Wednesday, October 22, 2008

LBJ’s Daisy Ad

I posted on campaign ads earlier this week and one of the ads mentioned in the article was Johnson’s famous “Daisy Ad,” which was only broadcast once (September 7, 1964):
At the time, the ad had shock value and reinforced the image that many Americans had of Republican nominee Barry Goldwater as a warmonger. In fact, Johnson and his advisers decided that running the commercial more than once would be overkill. They also knew that the news media would give it extensive coverage, which they did. LBJ won in a landslide.

Now, of course, I had to go find it and since I now understand how to embed YouTube videos, I thought I’d share it here as well. I promise this is the last old campaign ad for awhile!

LBJ’s Daisy Ad - YouTube

2 comments:

Matt M said...

Political strategy changed when television brought the Nixon -Kennedy Debate into our living rooms, and some argue that advertising such as the LBJ "Daisy" TV ad pushed the envelope beyond what is tolerable in even political advertising. The changes that are afoot and the nature of the idea of a 'permanent campaign' is just the beginning of the discussion of not only how government policy can be conceived , polled, tested, retooled with the speed of the internet, but how campaigns will be effected by this political symbiotic intra-net created with current technology.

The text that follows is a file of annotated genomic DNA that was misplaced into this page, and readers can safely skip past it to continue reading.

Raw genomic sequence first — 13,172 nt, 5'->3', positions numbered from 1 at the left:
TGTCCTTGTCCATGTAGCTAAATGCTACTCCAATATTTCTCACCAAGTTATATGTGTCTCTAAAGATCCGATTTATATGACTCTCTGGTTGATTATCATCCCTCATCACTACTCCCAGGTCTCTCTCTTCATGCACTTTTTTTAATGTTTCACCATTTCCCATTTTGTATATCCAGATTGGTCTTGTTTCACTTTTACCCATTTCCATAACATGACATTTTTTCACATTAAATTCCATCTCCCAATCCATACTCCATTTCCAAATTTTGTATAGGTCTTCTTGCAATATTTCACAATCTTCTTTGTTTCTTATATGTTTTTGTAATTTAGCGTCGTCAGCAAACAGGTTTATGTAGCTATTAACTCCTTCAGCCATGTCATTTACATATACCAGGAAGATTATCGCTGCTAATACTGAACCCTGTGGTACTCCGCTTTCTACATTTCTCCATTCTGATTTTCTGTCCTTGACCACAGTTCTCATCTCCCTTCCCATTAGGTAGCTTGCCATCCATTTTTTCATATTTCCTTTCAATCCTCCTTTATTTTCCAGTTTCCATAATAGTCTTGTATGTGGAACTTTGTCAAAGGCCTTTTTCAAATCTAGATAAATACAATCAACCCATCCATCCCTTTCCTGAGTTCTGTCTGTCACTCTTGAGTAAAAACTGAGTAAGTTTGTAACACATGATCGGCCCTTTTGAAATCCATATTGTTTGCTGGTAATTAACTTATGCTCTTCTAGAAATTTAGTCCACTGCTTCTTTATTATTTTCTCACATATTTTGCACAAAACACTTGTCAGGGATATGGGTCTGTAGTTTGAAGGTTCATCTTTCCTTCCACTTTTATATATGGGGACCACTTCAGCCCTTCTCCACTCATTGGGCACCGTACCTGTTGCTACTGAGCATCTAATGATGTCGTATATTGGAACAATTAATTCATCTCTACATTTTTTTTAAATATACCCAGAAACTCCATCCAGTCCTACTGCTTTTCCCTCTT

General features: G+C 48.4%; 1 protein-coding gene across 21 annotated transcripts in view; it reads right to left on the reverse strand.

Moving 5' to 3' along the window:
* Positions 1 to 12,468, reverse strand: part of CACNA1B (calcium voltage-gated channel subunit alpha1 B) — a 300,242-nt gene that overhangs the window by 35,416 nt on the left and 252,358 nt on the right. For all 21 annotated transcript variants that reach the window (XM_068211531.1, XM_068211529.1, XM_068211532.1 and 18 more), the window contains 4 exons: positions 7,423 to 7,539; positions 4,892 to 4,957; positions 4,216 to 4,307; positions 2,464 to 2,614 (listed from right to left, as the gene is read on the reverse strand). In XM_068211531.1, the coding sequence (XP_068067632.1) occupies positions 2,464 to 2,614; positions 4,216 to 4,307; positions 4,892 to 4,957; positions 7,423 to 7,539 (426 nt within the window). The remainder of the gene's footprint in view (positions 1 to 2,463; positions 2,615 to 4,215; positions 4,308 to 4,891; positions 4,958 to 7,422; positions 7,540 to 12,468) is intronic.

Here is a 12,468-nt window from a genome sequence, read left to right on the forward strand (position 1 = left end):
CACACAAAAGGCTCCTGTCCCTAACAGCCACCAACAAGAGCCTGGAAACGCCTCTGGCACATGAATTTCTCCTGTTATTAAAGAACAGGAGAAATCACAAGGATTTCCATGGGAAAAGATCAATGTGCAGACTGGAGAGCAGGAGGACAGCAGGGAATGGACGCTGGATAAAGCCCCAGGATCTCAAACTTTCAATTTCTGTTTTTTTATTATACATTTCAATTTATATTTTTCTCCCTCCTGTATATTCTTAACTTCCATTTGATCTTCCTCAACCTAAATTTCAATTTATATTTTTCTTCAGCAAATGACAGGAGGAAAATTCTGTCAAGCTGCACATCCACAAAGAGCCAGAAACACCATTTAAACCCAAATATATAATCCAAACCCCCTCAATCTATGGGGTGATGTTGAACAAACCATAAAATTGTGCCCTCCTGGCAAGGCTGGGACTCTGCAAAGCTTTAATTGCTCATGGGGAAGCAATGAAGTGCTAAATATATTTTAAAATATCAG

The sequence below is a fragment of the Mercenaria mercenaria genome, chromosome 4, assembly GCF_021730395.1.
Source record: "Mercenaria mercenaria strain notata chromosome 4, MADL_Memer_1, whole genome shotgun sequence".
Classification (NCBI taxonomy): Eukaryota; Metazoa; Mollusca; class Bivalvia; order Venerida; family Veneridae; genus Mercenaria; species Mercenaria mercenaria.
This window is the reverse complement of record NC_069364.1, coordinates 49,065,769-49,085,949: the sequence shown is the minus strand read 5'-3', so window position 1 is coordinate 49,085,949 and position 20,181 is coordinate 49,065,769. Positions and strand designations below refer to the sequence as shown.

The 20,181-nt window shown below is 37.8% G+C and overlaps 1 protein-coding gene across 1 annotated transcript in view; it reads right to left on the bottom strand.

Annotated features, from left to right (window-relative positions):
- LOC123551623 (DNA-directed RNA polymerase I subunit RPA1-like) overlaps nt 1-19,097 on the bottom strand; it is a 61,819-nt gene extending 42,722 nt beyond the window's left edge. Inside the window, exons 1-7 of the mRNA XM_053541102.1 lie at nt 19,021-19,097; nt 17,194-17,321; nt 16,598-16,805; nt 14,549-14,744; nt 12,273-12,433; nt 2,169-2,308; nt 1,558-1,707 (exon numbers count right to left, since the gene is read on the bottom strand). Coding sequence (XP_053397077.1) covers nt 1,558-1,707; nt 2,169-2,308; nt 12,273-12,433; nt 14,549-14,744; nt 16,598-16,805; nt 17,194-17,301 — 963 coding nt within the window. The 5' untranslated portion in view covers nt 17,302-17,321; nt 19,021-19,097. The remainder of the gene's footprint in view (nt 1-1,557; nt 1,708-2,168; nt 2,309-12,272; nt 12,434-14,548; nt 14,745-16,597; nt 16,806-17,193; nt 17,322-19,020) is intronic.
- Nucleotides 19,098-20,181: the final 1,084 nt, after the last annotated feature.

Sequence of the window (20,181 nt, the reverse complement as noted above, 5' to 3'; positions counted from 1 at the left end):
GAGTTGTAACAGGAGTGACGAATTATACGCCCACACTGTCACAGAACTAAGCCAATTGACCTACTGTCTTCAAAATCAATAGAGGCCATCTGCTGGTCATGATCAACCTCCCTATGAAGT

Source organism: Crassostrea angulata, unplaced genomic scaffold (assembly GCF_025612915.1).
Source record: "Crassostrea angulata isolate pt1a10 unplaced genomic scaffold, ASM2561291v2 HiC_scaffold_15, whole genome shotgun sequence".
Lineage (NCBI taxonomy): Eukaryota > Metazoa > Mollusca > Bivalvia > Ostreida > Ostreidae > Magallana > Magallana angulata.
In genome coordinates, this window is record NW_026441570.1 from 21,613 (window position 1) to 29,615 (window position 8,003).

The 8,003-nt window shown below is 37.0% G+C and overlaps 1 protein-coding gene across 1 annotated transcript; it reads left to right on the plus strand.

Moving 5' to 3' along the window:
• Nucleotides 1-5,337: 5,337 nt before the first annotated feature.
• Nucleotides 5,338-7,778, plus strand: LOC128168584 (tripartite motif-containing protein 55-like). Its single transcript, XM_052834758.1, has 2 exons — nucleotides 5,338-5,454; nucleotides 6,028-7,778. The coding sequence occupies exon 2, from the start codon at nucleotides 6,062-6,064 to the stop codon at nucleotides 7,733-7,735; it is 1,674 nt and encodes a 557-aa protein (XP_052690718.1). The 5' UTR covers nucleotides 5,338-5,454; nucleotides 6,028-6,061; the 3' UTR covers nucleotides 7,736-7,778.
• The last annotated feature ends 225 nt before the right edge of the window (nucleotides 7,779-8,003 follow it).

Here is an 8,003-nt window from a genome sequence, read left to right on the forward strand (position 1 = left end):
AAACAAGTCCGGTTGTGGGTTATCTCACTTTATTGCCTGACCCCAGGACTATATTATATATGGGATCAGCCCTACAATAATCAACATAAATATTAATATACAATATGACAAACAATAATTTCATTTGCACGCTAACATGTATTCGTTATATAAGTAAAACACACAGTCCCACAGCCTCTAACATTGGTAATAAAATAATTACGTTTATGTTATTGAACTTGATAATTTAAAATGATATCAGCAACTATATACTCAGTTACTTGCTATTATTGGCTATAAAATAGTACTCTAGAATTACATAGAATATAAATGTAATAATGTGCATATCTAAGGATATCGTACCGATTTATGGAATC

The 2009 and 2010 elections will go down as being leveraged by this 'permanent campaign'. Imagine being the strategist that can start the fundraising portion of a campaign district with the voter rolls for mailings and local cable, home number for robo calls, cell phone number for SMS, and a double opted in email address that may already be part of a grassroots group whose blogs are set up with Twitter.

Ariel Hessing said...

The LBJ Daisy Ad was an iconic, landmark television message. Only three years after the Cuban Missile Crisis, it had a significant impact on the American psyche and on the '64 election; a singularly powerful and brilliantly executed artistic idea.